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Typically, doctors at the Center for Sweat Disorders will recommend the use of topical or oral medications to begin treating hyperhidrosis. Of course, if your symptoms are intolerable, or you have already tried oral medications, our doctors may recommend other treatments as well.
One of the first-line therapies our doctors may prescribe is daily topical creams that dry the skin. Aluminum chloride or aluminum chloride hexahydrate are the most common of these creams.
Applied daily, usually at night, and then covered to encourage absorption, these creams can be very effective. However, some people find that they have uncomfortable side effects, including burning and skin reactions.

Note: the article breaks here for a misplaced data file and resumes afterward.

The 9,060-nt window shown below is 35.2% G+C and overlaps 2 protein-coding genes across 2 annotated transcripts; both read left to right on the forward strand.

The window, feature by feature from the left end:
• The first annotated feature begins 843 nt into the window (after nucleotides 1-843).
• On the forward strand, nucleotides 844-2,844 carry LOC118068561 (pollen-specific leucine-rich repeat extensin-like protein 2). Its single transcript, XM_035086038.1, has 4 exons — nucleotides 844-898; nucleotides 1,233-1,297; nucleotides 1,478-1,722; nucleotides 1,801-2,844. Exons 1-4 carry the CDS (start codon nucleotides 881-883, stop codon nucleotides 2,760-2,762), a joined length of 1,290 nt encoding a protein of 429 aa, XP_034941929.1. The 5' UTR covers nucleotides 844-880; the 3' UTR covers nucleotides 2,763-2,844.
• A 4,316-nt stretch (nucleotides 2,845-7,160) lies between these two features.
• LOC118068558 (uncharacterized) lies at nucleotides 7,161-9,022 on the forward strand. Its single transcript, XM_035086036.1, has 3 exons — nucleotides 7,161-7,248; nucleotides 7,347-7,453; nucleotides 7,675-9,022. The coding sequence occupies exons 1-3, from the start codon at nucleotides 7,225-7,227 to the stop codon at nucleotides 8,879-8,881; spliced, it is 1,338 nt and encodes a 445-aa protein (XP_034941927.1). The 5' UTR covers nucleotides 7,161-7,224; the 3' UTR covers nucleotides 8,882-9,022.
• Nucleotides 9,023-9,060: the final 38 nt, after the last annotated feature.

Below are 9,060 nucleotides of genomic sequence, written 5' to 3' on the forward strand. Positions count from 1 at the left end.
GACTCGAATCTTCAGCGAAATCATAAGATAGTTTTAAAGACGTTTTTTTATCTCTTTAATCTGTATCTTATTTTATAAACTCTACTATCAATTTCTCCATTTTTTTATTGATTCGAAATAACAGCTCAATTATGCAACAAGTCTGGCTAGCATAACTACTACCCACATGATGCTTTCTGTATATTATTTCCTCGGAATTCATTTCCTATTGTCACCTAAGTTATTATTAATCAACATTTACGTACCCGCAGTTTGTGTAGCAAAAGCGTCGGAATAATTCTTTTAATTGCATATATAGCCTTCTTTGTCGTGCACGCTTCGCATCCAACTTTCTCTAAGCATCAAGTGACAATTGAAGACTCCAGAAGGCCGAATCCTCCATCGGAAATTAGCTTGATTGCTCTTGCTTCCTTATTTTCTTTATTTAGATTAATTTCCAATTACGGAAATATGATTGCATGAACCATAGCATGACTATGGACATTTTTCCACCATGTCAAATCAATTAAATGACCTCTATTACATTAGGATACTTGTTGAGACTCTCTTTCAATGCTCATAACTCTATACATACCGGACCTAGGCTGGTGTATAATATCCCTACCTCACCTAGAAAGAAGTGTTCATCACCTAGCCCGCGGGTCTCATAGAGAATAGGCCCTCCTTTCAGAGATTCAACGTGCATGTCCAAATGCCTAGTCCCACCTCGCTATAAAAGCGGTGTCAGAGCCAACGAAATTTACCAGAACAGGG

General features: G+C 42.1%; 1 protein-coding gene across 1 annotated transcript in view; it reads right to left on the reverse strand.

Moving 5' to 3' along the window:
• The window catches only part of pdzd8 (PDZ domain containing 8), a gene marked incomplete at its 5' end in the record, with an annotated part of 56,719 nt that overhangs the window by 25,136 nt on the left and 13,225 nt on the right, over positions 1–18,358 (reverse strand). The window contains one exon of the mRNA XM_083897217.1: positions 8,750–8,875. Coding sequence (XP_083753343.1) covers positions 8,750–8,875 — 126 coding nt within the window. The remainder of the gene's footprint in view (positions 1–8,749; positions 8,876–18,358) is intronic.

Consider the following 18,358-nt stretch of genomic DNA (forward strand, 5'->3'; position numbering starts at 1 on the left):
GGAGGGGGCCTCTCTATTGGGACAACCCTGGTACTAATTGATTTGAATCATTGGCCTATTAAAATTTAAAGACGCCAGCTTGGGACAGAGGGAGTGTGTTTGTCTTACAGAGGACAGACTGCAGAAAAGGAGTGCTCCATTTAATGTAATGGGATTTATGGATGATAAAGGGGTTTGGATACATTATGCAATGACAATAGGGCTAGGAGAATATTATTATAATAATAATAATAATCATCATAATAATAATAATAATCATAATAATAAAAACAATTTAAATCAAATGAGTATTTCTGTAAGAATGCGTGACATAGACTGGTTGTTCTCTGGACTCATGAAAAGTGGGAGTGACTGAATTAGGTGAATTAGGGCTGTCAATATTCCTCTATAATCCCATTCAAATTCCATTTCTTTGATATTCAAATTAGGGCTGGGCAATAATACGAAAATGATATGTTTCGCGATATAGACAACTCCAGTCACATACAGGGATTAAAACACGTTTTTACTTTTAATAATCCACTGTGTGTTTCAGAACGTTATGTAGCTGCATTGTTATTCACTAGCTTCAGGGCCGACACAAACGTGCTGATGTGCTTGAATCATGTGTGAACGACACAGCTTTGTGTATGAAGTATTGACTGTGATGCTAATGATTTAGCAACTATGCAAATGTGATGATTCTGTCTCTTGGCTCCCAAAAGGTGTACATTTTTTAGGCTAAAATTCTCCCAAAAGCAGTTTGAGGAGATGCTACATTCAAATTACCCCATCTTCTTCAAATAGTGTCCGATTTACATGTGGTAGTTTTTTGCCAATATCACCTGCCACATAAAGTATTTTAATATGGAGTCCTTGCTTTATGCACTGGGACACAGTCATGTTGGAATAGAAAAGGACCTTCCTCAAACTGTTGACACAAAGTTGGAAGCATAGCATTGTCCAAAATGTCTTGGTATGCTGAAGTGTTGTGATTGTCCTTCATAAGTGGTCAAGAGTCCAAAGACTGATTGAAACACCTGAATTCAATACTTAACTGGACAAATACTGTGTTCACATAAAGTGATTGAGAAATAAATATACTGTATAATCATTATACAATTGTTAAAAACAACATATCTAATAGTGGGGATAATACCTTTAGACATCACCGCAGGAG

Oral medications are known as systemic therapies, meaning they affect your entire body. These medications are called anticholinergics, which mean they cause a drying reaction in the body. They can be a good option for patients who sweat in multiple locations. There are some side effects, like dry mouth and dry eyes. Sometimes, after using these medications for a while, patients find they lose their effectiveness.
Learn more about other treatments for excessive sweating
No Sweat: How Surgery Changed the Life of a Man with Excessive Perspiration Read the article.